The group of students presenting this module on the role of rhythm in communities began by considering the role of rhythm in African-American and Caribbean communal identity-construction and protest in order to introduce the ways in which rhythm functions to both hold people together and keep them apart. The prevalence of rhythm in African and later North American Black cultures in such communal identity-construction makes this a helpful place to begin for understanding the social dimensions of rhythm. However, the group’s objective was ultimately to introduce the ways in which rhythm is a part of all relationships, not only at a larger, communal level but also between particular individuals.
The difficulty, however, is that we are not usually aware of the rhythms involved in our day-to-day interactions. They are the carrier-waves of those interactions and are indispensable for indexing emotional and social meaning and keeping the conversation going, but we are not often aware of them and they are difficult to notice and measure. Some researchers, particularly Elizabeth Couper-Kuhlen and Peter Auer, have begun to measure the rhythms of conversation scientifically but this requires parsing conversations quite elaborately in ways that can be confusing to follow.
Instead, Phoebe Caldwell’s research on communication with non-verbal persons with Autism Spectrum Disorder is remarkably helpful for understanding the role of rhythm in interpersonal relationships more intuitively. According to Caldwell, those with ASD will often create repetitive patterns in order to focus their attention, thereby protecting an over-stimulated brain. This is essentially talking to one’s self through repetitive rhythms of speech or gesture. Communication is only possible by entering into this self-talk by repetition of the individual’s rhythms. For example, responding to the rhythm of finger-tapping with a similar pattern sets up a communication within a safe sensory space. Repeating a rhythm opens a way out of the distressed person’s world because it feeds information back that is familiar rather than threatening.
Once this connection has been established, rhythms can then be subtly altered, introducing surprises into the conversation.  This is a highly controlled form of communication in which the communicator must learn a new language by entering into the world of the autistic individual, and in this case the connection is created through the imitation of rhythm alone, by doing the work of figuring out the rhythm that has been devised to protect an overstimulated brain. However, the eventual purpose is to direct the attention of the individual outside his or her own internal processes thereby enabling to connect with someone in the outside world.
Imitative repetitions, and variation on such repetitions, are part of how rhythmic connection works. Communication in the case of ASD is literally only possible through the synchronizations of rhythms because it is this imitation that communicates empathy, that one is entering into the experience of the other. Through this repetition, one says, “I am here with you in this rhythm, in this language.” It is through this empathy that the ASD patient is then able to transcend his or her rhythmic-loop into new rhythmic variations. However, this is simply a more slowed-down and formalized version of a process that occurs in all successful human interaction. In empathy, we not only acknowledge the experience of another but we enter into the other’s experiential space ourselves precisely through rhythmic repetition and imitation. Rhythm makes this possible because its emotive associations are based in the imitation of the bodily movements that accompany affect.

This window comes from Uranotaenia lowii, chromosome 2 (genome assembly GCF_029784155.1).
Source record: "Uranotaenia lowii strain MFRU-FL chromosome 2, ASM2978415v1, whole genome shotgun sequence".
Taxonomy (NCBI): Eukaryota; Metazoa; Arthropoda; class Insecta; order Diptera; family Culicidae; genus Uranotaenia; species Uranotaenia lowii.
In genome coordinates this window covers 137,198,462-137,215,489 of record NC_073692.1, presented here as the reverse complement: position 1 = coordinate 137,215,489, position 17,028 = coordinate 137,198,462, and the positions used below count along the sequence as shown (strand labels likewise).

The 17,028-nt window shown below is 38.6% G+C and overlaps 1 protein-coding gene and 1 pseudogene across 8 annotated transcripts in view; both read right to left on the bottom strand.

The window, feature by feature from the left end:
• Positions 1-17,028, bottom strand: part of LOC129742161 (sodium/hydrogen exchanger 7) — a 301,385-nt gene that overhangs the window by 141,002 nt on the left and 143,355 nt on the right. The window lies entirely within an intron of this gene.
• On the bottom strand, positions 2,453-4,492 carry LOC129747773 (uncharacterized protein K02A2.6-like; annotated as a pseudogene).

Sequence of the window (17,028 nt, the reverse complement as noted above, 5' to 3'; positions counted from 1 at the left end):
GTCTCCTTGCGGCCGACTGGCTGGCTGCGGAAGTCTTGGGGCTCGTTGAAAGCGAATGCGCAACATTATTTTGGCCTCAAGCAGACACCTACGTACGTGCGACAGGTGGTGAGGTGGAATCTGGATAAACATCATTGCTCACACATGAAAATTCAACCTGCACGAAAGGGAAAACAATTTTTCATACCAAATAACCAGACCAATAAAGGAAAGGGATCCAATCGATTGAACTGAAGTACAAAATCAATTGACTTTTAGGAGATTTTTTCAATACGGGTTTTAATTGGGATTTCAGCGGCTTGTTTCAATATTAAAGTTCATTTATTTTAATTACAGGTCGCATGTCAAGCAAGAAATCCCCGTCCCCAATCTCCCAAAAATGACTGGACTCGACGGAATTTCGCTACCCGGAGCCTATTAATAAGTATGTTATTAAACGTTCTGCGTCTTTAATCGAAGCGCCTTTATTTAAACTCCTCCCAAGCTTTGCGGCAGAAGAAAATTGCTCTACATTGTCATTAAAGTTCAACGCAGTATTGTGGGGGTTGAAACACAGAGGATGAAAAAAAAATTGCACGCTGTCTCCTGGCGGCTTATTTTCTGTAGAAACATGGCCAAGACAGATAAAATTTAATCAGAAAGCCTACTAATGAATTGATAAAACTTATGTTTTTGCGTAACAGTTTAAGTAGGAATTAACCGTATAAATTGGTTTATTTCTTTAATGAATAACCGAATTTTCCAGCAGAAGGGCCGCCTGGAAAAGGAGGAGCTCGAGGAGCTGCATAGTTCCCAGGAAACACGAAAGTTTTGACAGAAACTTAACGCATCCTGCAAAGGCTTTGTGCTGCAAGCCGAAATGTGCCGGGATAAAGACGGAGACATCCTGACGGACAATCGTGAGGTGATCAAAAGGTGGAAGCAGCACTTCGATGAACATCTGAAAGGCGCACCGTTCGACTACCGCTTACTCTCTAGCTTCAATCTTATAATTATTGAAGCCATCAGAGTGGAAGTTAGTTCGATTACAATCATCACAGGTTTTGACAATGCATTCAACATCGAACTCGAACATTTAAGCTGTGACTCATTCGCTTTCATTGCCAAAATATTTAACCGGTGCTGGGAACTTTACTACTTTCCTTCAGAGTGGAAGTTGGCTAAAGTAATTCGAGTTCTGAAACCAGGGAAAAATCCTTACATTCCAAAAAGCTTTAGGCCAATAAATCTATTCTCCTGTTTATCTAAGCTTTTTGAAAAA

This research on communication with those with ASD suggests not only the process of rhythm in communication, but also perhaps a particular reason that communication often breaks down, that barriers exist between people of different communities. Phoebe Caldwell’s approach to ASD was unique at the time she started. The focus instead has often seemed to be on requiring those with ASD to adapt to our rhythms rather than a willingness to adapt to theirs. If you watch videos of intensive interaction (another name for Caldwell’s approach), which the students showed in class, imitation of the movements of those with ASD can appear to us impolite or distasteful to us but what is remarkable is that you can also see from the videos that such imitation is in fact successful in establishing a connection. This makes me wonder how many other situations exist in which entering into the rhythms of another’s world or community might establish better relationships, and how many barriers have been erected by an unwillingness to do so.
 Phoebe Caldwell, Finding You, Finding Me: Using Intensive Interaction to Get in Touch with People with Severe Learning Disabilities Combined with Autistic Spectrum Disorder, 105.
 Rowan Williams, The Edge of Words, 95-96.
 Ibid., 98.